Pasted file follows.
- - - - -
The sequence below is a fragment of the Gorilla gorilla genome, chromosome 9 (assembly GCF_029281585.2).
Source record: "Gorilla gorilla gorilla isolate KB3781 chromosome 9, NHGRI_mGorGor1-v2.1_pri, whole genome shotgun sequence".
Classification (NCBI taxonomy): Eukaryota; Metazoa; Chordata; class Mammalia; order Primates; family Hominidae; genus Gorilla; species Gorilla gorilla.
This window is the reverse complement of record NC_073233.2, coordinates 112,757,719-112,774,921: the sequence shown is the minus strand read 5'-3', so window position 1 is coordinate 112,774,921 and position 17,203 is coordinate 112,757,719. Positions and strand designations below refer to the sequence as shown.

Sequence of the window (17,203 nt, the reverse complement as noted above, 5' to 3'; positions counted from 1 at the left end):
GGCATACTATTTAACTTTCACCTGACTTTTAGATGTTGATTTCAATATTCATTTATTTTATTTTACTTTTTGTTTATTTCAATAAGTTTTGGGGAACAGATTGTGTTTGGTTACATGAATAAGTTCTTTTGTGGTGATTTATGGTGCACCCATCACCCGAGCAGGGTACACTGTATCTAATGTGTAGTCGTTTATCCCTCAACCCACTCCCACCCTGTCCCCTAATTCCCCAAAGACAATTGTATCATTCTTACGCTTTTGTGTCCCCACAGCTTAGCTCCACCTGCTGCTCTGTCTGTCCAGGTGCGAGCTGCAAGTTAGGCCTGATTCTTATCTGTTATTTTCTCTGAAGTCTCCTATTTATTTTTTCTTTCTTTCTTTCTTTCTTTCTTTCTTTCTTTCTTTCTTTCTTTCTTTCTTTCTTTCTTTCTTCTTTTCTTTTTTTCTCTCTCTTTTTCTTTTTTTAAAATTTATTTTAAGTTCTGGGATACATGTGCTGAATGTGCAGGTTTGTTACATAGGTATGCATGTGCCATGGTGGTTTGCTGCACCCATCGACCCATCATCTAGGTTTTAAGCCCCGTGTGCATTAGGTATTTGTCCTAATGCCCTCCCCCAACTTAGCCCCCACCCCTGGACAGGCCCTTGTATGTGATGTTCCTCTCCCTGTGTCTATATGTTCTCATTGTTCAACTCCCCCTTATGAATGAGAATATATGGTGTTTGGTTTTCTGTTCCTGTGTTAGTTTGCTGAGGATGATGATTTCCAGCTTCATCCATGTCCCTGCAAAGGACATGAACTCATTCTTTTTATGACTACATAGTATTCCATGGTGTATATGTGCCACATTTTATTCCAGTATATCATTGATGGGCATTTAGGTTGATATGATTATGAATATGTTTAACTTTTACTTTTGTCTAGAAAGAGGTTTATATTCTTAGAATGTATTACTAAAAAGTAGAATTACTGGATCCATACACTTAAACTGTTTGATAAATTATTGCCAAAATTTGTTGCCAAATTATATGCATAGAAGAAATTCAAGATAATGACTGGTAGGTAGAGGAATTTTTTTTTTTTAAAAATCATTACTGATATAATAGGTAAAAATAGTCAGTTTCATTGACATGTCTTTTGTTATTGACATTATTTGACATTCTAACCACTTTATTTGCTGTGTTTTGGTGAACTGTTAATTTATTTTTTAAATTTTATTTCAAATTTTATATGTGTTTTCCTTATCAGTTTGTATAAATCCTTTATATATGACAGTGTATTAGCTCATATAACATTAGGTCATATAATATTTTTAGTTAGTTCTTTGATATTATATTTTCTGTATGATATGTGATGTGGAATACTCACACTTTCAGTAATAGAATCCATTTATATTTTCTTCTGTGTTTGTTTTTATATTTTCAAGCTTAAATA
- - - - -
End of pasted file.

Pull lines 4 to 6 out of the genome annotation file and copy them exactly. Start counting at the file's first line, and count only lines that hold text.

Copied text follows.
This window is the reverse complement of record NC_073233.2, coordinates 112,757,719-112,774,921: the sequence shown is the minus strand read 5'-3', so window position 1 is coordinate 112,774,921 and position 17,203 is coordinate 112,757,719. Positions and strand designations below refer to the sequence as shown.

Sequence of the window (17,203 nt, the reverse complement as noted above, 5' to 3'; positions counted from 1 at the left end):
GGCATACTATTTAACTTTCACCTGACTTTTAGATGTTGATTTCAATATTCATTTATTTTATTTTACTTTTTGTTTATTTCAATAAGTTTTGGGGAACAGATTGTGTTTGGTTACATGAATAAGTTCTTTTGTGGTGATTTATGGTGCACCCATCACCCGAGCAGGGTACACTGTATCTAATGTGTAGTCGTTTATCCCTCAACCCACTCCCACCCTGTCCCCTAATTCCCCAAAGACAATTGTATCATTCTTACGCTTTTGTGTCCCCACAGCTTAGCTCCACCTGCTGCTCTGTCTGTCCAGGTGCGAGCTGCAAGTTAGGCCTGATTCTTATCTGTTATTTTCTCTGAAGTCTCCTATTTATTTTTTCTTTCTTTCTTTCTTTCTTTCTTTCTTTCTTTCTTTCTTTCTTTCTTTCTTTCTTTCTTTCTTCTTTTCTTTTTTTCTCTCTCTTTTTCTTTTTTTAAAATTTATTTTAAGTTCTGGGATACATGTGCTGAATGTGCAGGTTTGTTACATAGGTATGCATGTGCCATGGTGGTTTGCTGCACCCATCGACCCATCATCTAGGTTTTAAGCCCCGTGTGCATTAGGTATTTGTCCTAATGCCCTCCCCCAACTTAGCCCCCACCCCTGGACAGGCCCTTGTATGTGATGTTCCTCTCCCTGTGTCTATATGTTCTCATTGTTCAACTCCCCCTTATGAATGAGAATATATGGTGTTTGGTTTTCTGTTCCTGTGTTAGTTTGCTGAGGATGATGATTTCCAGCTTCATCCATGTCCCTGCAAAGGACATGAACTCATTCTTTTTATGACTACATAGTATTCCATGGTGTATATGTGCCACATTTTATTCCAGTATATCATTGATGGGCATTTAGGTTGATATGATTATGAATATGTTTAACTTTTACTTTTGTCTAGAAAGAGGTTTATATTCTTAGAATGTATTACTAAAAAGTAGAATTACTGGATCCATACACTTAAACTGTTTGATAAATTATTGCCAAAATTTGTTGCCAAATTATATGCATAGAAGAAATTCAAGATAATGACTGGTAGGTAGAGGAATTTTTTTTTTTTAAAAATCATTACTGATATAATAGGTAAAAATAGTCAGTTTCATTGACATGTCTTTTGTTATTGACATTATTTGACATTCTAACCACTTTATTTGCTGTGTTTTGGTGAACTGTTAATTTATTTTTTAAATTTTATTTCAAATTTTATATGTGTTTTCCTTATCAGTTTGTATAAATCCTTTATATATGACAGTGTATTAGCTCATATAACATTAGGTCATATAATATTTTTAGTTAGTTCTTTGATATTATATTTTCTGTATGATATGTGATGTGGAATACTCACACTTTCAGTAATAGAATCCATTTATATTTTCTTCTGTGTTTGTTTTTATATTTTCAAGCTTAAATA